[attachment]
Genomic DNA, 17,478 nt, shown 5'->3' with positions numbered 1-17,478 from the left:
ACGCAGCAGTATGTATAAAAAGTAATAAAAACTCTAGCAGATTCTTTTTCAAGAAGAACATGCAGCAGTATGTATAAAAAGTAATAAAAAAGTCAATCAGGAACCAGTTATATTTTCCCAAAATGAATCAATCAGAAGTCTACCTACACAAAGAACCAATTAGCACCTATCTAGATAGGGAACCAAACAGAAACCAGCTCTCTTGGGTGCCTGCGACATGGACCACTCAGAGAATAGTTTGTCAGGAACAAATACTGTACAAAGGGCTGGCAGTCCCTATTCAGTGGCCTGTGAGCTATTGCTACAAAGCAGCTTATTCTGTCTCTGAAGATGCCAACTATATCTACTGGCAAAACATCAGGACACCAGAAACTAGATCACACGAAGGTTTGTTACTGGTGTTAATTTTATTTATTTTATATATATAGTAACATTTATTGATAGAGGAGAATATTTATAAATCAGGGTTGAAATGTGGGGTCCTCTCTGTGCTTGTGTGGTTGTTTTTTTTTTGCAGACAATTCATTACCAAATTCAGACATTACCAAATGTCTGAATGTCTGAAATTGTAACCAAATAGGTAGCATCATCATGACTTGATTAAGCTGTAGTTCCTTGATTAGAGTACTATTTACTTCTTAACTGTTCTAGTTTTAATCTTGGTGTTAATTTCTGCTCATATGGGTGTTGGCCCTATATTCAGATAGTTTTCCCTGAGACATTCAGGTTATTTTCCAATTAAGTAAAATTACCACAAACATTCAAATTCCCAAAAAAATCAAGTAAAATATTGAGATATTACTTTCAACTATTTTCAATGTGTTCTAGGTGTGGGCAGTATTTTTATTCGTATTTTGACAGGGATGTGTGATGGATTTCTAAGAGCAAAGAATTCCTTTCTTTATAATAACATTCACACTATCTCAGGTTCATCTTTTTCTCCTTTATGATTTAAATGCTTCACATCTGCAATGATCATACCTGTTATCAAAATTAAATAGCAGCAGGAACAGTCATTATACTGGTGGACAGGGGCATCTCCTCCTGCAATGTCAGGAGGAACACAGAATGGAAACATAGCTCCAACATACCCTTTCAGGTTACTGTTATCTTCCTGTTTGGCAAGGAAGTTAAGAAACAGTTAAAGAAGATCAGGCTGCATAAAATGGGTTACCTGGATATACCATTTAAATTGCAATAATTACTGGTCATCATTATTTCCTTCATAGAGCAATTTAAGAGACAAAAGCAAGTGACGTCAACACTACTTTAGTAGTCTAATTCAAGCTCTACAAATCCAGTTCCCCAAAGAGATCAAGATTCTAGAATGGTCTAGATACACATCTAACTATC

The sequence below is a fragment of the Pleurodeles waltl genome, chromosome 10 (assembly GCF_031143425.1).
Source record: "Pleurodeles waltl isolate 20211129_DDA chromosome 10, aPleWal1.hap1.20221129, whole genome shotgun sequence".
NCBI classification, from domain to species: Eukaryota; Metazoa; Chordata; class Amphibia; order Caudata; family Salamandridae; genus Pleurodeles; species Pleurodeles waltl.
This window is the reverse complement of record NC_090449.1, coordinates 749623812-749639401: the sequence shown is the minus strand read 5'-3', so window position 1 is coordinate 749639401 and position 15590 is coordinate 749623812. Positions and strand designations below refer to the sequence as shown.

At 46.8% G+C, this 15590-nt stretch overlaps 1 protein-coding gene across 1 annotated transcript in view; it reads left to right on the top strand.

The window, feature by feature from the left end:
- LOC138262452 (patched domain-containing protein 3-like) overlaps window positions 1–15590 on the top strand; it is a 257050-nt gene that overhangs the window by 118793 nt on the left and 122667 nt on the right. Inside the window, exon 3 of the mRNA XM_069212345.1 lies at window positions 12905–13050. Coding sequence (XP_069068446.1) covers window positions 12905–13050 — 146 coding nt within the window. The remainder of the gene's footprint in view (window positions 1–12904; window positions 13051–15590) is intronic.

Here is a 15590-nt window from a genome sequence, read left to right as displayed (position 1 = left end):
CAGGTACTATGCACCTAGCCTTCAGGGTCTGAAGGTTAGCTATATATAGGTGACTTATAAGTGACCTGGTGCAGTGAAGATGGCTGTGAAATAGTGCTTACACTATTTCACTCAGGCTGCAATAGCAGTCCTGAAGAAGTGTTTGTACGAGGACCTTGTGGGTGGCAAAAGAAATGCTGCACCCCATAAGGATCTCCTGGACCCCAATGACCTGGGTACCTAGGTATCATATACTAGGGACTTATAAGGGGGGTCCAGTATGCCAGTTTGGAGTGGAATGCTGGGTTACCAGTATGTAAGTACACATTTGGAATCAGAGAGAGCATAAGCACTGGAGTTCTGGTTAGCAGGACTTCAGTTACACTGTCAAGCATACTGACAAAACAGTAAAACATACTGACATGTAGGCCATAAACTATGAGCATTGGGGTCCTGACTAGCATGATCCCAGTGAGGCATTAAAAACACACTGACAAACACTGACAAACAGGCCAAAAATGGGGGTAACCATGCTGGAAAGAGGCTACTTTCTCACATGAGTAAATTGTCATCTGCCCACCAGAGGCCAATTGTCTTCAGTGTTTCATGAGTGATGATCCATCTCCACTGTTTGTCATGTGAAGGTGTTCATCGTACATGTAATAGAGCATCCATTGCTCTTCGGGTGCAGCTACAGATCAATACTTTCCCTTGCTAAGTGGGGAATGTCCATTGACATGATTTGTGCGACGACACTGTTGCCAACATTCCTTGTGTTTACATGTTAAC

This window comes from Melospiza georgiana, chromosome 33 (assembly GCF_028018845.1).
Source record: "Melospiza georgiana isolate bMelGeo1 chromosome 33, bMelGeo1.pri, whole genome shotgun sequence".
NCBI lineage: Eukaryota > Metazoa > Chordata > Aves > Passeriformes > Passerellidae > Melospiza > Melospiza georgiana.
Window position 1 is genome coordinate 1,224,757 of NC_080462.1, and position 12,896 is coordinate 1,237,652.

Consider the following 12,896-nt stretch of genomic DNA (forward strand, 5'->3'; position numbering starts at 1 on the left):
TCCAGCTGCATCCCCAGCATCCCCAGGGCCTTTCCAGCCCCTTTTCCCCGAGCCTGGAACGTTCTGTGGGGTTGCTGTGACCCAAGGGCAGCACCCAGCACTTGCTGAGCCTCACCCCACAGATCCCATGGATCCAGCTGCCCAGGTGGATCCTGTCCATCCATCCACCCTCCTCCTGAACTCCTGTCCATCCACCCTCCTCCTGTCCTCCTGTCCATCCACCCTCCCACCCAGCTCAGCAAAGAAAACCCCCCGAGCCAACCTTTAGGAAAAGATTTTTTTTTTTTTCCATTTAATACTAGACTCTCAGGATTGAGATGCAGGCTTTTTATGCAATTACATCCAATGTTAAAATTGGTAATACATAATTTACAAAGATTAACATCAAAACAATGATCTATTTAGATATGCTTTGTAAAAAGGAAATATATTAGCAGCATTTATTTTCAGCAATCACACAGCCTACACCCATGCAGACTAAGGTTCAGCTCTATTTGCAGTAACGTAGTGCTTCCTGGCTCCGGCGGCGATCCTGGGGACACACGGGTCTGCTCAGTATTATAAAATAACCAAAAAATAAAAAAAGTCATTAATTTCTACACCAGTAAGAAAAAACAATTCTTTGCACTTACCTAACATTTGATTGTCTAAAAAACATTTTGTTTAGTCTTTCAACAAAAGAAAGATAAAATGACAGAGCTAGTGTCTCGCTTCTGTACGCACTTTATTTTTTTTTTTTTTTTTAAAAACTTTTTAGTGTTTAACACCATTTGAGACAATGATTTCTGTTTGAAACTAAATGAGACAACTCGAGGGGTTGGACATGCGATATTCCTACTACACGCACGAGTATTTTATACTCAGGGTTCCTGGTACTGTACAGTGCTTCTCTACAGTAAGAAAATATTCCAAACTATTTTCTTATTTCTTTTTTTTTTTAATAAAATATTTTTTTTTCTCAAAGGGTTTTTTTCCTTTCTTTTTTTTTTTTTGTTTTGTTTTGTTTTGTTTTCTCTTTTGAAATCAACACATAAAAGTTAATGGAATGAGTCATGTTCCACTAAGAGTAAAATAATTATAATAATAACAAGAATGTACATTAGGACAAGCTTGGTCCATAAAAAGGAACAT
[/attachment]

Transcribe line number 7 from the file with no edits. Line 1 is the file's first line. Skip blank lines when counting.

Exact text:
At 46.8% G+C, this 15590-nt stretch overlaps 1 protein-coding gene across 1 annotated transcript in view; it reads left to right on the top strand.